As one, they belted their pistols and stowed their blades. And for a long spell, none spoke, opting instead to trade nervous glances between each other while considering the broken grey figure, now lying dead in a pool of its own turquoise blood.

Eventually Edward grew impatient and decided that if there was ever a time for his scientific studies to play into pirate captaincy, this was it. He crouched low and examined the slumped being, top to toes. Like the vessel it had emerged from, it too was strangely lacking in features; plain of face and entirely unclothed save for a few finger rings crafted of strange cut and even stranger metal that almost seemed to shine with its own light. And speaking of fingers, Edward noticed, this creature’s spindly hands were short a digit per.

Grey skin, large head, utterly devoid of ears, nose or (he scanned down the torso’s curious biology) other features, Edward wondered just what sort of creature they’d found. Surely not Aztec. Hardly even human. Then he felt a sudden rush and realized the true extent of their find.

“Ever seen a pygmy, Mr. Hands?” he asked, hopping to his feet and near bumping his head for the haste.

“Myths,” spat Hands. “Up with merfolk ’n grizzlies. But yer the naturalist. Whadya figure?”

Screw birds, that’s what he figured. And screw Aztec coffins. Edward could imagine no greater scientific achievement than returning to London with a genuine pygmy to rub in everyone’s snotty faces. The thought hadn’t even fully taken shape, and his mind was already racing with half-formed plans. Preserving the specimen would be step one. Escaping the pirates and shuffling his trophy to England? That he’d sort later. “Fetch a large cask,” he instructed, his words nearly tripping over his excitement. “We’ll stow the body in rum for transport.”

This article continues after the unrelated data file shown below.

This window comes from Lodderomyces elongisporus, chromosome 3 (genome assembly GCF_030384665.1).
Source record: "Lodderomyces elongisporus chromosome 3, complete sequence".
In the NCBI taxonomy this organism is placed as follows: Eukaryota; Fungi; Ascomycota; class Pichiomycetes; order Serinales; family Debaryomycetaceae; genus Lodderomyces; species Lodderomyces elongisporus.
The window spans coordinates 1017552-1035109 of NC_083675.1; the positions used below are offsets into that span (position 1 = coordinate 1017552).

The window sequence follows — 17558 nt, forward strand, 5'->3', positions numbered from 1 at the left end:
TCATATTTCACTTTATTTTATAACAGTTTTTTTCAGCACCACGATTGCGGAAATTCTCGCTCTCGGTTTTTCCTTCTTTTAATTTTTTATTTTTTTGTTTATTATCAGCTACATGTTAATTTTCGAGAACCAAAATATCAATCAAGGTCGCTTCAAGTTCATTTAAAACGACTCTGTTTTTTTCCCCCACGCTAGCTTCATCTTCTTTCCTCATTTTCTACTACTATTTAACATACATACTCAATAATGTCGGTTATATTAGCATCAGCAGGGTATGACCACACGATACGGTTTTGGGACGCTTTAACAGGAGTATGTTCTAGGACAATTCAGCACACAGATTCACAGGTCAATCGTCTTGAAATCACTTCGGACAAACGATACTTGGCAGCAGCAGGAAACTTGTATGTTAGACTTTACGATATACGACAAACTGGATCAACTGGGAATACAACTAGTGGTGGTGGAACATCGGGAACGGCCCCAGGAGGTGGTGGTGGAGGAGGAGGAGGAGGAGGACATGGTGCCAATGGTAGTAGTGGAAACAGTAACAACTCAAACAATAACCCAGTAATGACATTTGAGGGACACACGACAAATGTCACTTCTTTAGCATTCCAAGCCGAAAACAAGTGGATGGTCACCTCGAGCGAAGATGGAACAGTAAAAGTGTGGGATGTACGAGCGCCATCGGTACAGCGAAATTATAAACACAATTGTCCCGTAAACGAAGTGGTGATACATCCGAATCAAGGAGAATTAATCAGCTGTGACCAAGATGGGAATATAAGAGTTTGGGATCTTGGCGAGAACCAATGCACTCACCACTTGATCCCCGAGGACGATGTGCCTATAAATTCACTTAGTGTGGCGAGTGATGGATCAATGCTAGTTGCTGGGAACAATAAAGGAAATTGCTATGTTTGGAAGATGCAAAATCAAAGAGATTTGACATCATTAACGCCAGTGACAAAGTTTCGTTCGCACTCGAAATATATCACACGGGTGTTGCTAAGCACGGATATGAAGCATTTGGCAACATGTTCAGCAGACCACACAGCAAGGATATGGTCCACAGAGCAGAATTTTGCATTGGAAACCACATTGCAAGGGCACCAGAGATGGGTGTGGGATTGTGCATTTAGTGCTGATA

The collective gasp, laced with an edge bordering on feral, chilled Edward to the quick. Hands approached, his tone even more sinister than usual. “Pardon again, Captain,” he said, pronouncing the word in full, loaded measure, “but I don’t think tha lads’ll be spoilin’ good rum over this flotsam.”

Edward wanted desperately to argue the point, but the warning in his quartermaster’s eye left no room for debate. Or error, he realized as he chanced a look across the men’s faces. Each of them held their hands spring-loaded and weapon-ready – one word and it would be over. And it wasn’t Edward’s word they waited on.

“Of course, Mr. Hands,” he conceded in the most gracious tone he could muster. His heart was breaking, crushed beneath the dying hope to buy academic respectability with a fully preserved pygmy. He swallowed hard, considered his options, and retreated his thoughts toward merely surviving the day. “Belay the rum,” he yielded, to everyone’s great relief. But Hands wasn’t yet satisfied, and then elaborated on Edward’s command while gesturing at the grey corpse. “And, p’haps, the sea with the wretch,” he commanded in guise of helpful suggestion.

Minutes later, Edward and Hands were topside, manning the quarterdeck and watching the crew haul what Edward figured the greatest discovery of the age out of the hold. They tossed the corpse and coffin overboard with no more ceremony than a chamber pot, and Edward’s thoughts darkened. An honest to God pygmy, he seethed, and all these blaggards can think to do is scuttle it!

Misinterpreting Edward’s reddened face and trembling fists, Hands gave his captain a hearty smack on the shoulder. “Ne’er mind the dwarf, Cap’n! The lads’ll make do with biscuit ’n musket shot fer now. And maybe our next haul will turn up somethin’ actually worthwhile!”